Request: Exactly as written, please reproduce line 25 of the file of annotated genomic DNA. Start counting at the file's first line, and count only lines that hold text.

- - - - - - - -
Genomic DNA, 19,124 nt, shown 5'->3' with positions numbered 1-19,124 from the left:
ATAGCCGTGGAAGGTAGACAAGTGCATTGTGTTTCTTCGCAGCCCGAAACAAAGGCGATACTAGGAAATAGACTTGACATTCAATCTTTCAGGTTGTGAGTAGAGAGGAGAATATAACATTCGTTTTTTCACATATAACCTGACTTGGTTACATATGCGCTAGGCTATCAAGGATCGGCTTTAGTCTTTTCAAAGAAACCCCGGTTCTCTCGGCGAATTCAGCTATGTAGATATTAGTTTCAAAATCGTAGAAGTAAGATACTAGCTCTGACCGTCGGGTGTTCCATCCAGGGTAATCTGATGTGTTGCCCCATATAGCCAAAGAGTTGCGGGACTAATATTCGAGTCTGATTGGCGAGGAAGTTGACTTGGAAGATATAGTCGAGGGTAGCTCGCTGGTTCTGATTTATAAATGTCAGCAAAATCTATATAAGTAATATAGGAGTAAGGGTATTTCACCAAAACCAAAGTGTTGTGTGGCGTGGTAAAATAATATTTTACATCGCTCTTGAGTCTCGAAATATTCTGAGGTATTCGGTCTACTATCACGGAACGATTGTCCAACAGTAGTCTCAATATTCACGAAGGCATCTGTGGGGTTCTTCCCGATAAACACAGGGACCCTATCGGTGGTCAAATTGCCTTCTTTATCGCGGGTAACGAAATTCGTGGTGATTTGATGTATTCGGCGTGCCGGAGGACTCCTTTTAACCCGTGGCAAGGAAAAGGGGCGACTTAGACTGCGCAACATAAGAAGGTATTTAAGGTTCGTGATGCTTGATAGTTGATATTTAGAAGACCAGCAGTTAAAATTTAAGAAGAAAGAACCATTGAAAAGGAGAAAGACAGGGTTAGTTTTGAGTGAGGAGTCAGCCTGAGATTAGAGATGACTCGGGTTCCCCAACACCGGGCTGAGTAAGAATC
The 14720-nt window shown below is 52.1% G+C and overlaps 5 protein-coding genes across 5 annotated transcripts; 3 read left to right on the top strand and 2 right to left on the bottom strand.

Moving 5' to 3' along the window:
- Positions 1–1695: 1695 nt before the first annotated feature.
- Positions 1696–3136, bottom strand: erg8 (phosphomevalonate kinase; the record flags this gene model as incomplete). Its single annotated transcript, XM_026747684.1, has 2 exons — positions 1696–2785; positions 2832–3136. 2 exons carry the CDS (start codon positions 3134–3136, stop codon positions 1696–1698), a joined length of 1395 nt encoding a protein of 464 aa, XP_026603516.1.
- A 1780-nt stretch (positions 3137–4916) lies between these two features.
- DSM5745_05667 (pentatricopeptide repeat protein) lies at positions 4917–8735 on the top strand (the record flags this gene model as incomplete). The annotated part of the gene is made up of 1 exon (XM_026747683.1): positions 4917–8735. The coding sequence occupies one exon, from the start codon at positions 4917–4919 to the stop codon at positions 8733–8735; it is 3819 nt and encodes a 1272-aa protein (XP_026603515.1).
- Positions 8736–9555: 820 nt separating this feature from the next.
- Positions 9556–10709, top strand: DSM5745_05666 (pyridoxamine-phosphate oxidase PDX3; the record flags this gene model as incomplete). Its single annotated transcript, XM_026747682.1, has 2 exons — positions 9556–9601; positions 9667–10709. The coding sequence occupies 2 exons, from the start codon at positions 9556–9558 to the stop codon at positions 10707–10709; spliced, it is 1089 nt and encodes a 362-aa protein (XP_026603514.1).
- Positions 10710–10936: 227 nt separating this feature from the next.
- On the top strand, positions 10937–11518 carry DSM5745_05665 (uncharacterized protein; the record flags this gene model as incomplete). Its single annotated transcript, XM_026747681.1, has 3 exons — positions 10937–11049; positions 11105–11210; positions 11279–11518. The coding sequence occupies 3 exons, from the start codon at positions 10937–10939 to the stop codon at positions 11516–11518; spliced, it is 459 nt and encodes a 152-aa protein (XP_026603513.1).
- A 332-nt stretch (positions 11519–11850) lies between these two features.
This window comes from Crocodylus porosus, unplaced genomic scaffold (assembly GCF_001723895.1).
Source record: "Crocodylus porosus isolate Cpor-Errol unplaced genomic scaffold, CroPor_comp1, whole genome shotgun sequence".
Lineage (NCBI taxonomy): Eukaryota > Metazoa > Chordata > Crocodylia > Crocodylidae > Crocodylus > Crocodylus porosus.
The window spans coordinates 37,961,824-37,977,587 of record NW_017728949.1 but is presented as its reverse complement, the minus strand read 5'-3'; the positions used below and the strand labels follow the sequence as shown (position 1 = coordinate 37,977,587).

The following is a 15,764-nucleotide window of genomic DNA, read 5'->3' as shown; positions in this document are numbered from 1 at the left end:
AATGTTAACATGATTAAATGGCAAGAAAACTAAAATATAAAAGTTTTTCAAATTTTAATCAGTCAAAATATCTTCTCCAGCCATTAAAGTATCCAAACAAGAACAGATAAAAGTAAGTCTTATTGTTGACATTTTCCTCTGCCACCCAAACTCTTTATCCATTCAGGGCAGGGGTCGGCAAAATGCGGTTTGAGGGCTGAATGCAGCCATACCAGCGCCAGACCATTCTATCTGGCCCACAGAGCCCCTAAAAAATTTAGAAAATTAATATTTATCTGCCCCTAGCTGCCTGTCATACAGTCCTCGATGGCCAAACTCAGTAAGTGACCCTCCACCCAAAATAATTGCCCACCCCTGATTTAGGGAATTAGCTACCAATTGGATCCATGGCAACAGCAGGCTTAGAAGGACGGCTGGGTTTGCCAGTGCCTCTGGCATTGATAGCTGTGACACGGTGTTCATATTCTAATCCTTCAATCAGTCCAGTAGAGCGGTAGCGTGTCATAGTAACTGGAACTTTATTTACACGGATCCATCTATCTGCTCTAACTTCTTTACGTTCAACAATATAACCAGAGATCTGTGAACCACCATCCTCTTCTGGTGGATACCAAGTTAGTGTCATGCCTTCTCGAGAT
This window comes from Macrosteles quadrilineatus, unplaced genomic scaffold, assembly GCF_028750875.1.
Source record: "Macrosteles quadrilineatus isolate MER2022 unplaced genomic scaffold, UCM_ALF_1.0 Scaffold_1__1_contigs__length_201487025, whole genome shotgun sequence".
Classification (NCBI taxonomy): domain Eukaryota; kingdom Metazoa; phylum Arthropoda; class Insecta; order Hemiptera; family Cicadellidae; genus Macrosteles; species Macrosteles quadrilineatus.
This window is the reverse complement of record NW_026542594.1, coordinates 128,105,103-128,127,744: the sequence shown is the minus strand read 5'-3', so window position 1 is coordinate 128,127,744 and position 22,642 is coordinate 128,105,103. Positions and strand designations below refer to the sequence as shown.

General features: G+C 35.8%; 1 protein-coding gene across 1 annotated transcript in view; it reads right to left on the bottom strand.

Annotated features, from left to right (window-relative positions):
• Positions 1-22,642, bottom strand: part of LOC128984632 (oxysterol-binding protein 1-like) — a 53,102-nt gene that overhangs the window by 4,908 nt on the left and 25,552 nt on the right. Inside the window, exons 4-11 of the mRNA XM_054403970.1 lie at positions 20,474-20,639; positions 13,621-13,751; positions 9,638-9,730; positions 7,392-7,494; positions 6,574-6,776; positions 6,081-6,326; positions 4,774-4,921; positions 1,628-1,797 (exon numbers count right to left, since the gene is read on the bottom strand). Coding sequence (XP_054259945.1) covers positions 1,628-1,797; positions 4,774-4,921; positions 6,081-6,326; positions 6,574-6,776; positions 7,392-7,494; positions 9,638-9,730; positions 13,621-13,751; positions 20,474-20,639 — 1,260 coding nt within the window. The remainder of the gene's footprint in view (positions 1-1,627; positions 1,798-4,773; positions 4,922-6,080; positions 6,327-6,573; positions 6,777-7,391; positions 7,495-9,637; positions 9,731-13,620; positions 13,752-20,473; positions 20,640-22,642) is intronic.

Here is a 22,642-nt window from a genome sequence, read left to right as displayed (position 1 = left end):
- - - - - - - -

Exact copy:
Annotated features, from left to right (window-relative positions):